For Guidewire, I helped translate products for Spanish speaking customers and sat in multiple sales and executive meetings to facilitate communication between customers and our team. I toured customers through the headquarters and explained how our engineering team works. It was a great experience to learn how new customer deals happen while I was interpreting from English to Spanish.
In 2018, I was a keynote guest speaker at Guidewire’s annual conference in Las Vegas. After lots of practice, I presented in front of 2,000 people. Those 5 minutes of my presentation went by really quickly, and I enjoyed it so much. After the event, a customer from Puerto Rico who recognized my accent came to talk to me about how proud he was to hear a Latina on that stage. That was so rewarding to me!
Learnings from difficult challenges along the way
My experiences working on and leading engineering teams have been great, but there has also been a fair share of challenges along the way.
Once after a big promotion, a co-worker pulled me aside to give me some advice and suggested that I “got a position that I was not ready for,” and that I was “not set up for success.” This harsh feedback made me very sad and insecure. But instead of giving up, I reached out to people who supported me through my career for guidance. I spoke to my manager, and he encouraged me not to let it get into my head. I had to keep telling myself that If I wasn’t good or “ready,” I wouldn’t be here.
Another time, a candidate I was interviewing for a role on our team chose to ignore me entirely while I was leading his interview and only spoke to my male co-worker instead. My co-worker was an ally for me at that moment and stopped the interview a couple of times to remind the candidate that I was the one leading the discussion. We didn’t end up hiring the candidate, but the unconscious bias he displayed was a reminder that we all need to speak up and raise awareness of these issues, or they will continue to happen.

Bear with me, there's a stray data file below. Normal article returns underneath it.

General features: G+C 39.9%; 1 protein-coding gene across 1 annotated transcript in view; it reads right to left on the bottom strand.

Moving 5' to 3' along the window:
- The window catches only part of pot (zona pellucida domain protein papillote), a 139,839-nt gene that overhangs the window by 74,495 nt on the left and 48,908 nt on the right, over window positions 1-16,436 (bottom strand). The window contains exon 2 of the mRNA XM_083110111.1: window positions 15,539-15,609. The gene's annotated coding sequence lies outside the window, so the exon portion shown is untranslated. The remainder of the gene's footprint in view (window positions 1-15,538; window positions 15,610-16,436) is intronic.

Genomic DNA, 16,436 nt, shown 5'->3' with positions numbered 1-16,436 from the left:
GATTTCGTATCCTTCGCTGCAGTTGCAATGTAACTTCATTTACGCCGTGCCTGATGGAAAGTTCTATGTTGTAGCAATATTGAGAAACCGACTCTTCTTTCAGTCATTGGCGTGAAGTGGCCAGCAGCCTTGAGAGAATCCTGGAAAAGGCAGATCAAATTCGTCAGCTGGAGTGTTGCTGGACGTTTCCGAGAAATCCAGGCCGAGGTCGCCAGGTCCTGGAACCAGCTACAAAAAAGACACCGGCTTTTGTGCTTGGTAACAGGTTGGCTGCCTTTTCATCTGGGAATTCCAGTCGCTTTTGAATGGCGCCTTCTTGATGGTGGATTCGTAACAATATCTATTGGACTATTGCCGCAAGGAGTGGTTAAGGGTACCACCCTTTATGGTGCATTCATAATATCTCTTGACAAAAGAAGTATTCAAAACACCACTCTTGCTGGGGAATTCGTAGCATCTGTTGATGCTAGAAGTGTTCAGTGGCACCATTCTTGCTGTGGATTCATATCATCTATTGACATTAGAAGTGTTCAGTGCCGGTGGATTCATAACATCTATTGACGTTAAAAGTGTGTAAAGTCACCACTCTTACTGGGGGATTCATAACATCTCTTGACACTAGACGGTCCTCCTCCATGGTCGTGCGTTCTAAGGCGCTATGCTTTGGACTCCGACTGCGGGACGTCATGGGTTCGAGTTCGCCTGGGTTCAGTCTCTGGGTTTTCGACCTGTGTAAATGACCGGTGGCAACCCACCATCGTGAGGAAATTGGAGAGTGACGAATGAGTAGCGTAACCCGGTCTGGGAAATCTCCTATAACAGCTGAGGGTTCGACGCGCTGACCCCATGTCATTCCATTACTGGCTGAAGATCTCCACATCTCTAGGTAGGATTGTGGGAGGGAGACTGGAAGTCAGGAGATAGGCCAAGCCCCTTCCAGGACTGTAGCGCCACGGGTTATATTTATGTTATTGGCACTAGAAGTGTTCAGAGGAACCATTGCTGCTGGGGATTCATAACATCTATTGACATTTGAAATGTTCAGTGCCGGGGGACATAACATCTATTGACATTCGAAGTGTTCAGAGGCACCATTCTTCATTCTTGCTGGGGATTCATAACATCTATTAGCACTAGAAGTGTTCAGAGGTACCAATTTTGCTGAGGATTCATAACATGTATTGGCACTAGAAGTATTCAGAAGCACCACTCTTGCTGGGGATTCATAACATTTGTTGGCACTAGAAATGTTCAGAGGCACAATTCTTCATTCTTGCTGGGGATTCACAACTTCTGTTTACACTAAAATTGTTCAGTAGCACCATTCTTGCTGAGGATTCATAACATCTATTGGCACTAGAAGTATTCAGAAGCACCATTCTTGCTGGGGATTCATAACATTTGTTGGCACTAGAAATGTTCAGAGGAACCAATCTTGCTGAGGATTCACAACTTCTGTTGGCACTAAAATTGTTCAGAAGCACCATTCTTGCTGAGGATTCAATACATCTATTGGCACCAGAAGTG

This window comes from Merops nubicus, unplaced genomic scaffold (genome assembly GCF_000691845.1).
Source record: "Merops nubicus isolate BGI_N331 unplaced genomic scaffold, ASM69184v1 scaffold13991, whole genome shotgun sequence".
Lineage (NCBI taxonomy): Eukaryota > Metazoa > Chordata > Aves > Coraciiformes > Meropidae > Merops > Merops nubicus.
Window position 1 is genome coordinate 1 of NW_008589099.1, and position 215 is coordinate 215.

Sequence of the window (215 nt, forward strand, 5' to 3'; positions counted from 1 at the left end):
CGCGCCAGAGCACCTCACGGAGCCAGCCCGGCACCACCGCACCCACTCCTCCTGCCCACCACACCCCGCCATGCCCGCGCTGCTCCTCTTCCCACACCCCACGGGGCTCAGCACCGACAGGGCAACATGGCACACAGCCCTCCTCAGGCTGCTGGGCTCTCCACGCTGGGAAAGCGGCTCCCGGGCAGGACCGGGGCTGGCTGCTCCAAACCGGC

Where I’m at now and how I keep going
In the summer of 2019, I joined Scoop to continue my career as an engineering manager. Scoop’s mission was very compelling to me—to bring commuters together in carpools they love. I related to the pain and negative effects of a bad commute given all the long drives that I had to do in Venezuela while going to college.
At Scoop, I manage the backend and frontend teams supporting customers and commuters, and I’ve also had the opportunity to do some other activities like participating in building the Diversity, Equity, and Inclusion taskforce and lead the creation of employee resource groups.
Supporting my fellow engineering community has been important for me, and I recently gave a talk for KeepTruckin about my experiences working as a Latina in tech, and had some tips that have helped me achieve success along my journey. They may help you, too:
- Be authentic, be yourself. That includes your accent, your hand movements, your gestures. Just be proud of who you are and where you come from.
- Build a support system. Make sure you have someone who supports you either at home, work, or in your family. Find someone who has your back—someone you can trust who pushes you to be your best at all times.
- Let go to grow. You need to get out of your comfort zone if you want to grow your career. It will lead you to a better you wherever you are.